Academia has a born-again interest in religion
I thought this report both interesting and relevant.
Academia has a born-again interest in religion, a subject scholars had shelved for years, the Los Angeles Times reported. Universities long have dismissed religion as unnecessary in a modern secular society, but scholars are beginning to see its "powerful role in shaping both private lives and the public culture," according to the Times.
...The increase in religious studies is not limited to seminaries, the newspaper reported. Researchers in political science, education, criminal justice, economics, communication, urban studies, business, and international relations are finding that religion can apply to serious scholarship and practical problem-solving.
...Sociologists especially are re-examining religion, investigating how people's personal faith or spirituality relates to everything from race relations to youth delinquency to immigrant acclimation to environmental activism, the Times reported.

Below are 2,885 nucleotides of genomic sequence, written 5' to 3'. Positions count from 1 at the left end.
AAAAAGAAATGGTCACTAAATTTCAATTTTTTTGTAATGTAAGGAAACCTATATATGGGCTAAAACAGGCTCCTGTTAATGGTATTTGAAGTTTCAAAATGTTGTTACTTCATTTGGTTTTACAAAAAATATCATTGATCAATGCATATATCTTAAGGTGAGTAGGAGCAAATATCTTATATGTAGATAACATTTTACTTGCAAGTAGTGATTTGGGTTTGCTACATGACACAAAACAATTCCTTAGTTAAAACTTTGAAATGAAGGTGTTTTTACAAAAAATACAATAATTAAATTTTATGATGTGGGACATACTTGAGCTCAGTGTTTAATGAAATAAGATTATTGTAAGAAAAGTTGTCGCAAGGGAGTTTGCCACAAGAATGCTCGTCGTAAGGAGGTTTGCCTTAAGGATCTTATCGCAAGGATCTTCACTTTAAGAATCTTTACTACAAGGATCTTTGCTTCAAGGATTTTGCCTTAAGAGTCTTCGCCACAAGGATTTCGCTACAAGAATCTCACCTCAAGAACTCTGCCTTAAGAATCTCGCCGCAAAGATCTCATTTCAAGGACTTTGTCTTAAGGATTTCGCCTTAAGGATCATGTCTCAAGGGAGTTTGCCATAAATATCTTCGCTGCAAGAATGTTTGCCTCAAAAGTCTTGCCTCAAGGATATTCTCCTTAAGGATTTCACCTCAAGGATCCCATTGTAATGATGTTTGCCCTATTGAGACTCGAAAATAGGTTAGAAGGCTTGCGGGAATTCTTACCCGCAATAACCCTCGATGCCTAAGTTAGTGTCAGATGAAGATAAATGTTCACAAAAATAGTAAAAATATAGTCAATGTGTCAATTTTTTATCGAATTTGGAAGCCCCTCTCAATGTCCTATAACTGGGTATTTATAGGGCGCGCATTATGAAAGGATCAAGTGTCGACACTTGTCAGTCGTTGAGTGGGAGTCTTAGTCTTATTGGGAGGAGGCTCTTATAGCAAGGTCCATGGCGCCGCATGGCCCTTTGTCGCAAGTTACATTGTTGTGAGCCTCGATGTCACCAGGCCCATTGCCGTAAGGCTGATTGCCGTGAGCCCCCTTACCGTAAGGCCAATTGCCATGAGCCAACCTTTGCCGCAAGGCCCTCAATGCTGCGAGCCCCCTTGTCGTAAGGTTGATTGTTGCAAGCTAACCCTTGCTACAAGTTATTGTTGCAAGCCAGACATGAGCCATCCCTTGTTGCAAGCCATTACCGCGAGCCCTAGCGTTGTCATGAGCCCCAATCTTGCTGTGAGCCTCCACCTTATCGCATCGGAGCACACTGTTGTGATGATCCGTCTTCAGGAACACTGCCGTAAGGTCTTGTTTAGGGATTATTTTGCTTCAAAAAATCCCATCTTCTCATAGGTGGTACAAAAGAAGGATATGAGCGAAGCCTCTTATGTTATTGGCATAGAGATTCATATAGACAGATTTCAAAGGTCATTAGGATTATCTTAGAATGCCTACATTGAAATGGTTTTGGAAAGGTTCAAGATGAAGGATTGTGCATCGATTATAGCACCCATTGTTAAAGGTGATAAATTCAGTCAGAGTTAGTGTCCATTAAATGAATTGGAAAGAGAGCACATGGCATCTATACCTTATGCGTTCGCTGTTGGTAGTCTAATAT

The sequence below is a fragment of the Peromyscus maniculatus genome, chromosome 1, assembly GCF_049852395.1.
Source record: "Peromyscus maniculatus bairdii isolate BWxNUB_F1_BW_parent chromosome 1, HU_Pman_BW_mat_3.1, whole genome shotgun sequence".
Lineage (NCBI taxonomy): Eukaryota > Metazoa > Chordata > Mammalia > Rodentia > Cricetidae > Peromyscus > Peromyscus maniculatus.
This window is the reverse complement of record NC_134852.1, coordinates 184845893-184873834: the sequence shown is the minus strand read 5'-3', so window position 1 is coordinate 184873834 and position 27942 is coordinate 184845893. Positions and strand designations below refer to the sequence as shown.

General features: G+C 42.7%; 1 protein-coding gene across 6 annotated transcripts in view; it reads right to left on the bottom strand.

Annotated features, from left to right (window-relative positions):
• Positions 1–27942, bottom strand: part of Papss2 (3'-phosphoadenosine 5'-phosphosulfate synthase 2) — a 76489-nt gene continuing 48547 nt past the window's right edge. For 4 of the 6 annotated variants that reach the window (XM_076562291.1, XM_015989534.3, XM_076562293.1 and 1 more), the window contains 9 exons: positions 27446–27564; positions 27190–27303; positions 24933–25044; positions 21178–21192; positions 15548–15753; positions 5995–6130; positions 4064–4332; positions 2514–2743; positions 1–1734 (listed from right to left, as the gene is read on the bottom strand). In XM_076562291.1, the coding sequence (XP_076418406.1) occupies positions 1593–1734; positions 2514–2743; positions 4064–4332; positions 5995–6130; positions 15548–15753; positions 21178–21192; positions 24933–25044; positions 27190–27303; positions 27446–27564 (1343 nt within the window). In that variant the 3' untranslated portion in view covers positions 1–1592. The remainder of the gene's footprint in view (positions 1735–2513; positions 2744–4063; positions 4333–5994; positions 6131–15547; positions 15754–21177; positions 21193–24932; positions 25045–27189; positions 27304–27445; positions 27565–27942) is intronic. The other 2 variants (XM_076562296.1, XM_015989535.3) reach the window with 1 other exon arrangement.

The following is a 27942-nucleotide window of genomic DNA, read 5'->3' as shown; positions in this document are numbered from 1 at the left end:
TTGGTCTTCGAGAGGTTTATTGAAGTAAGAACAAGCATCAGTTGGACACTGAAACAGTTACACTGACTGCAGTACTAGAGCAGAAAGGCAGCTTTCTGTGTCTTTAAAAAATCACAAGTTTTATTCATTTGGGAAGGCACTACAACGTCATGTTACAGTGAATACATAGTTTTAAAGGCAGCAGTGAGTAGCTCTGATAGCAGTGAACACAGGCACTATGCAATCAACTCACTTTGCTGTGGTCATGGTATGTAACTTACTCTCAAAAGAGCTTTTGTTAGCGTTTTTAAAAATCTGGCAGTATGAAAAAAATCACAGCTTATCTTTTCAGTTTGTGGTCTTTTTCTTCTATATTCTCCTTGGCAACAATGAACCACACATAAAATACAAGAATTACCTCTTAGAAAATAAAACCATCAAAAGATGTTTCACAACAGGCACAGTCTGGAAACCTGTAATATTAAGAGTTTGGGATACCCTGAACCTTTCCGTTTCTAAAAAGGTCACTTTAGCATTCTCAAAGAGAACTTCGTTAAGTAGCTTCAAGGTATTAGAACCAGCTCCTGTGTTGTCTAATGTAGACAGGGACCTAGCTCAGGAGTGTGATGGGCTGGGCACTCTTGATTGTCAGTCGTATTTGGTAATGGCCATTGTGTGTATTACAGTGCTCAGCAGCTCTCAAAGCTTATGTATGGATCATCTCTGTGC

...America's interest in faith-based public initiatives also fuels religious research, the newspaper reported. Religion's often positive impact on social problems is easing resistance to lowering the wall between federal funding and church involvement, the Times reported. Policymakers increasingly support subsidies for religious programs that combat hunger, poverty, illiteracy, drug abuse, homelessness, and poor health care.
...Academia has had "a phobia about religion, but the corner has been turned," Don Miller, who heads the Center for Religion and Civic Culture at the University of Southern California, told the Times. The center is seen as a leader in the transition, the Times reported. It regularly gathers scholars, faith leaders, and public policymakers to work together to help solve pressing social problems. "We've started to legitimize the study of religion and help people acknowledge [that] it's a phenomenon people need to pay attention to," Miller said, not "something to be debunked and discarded."
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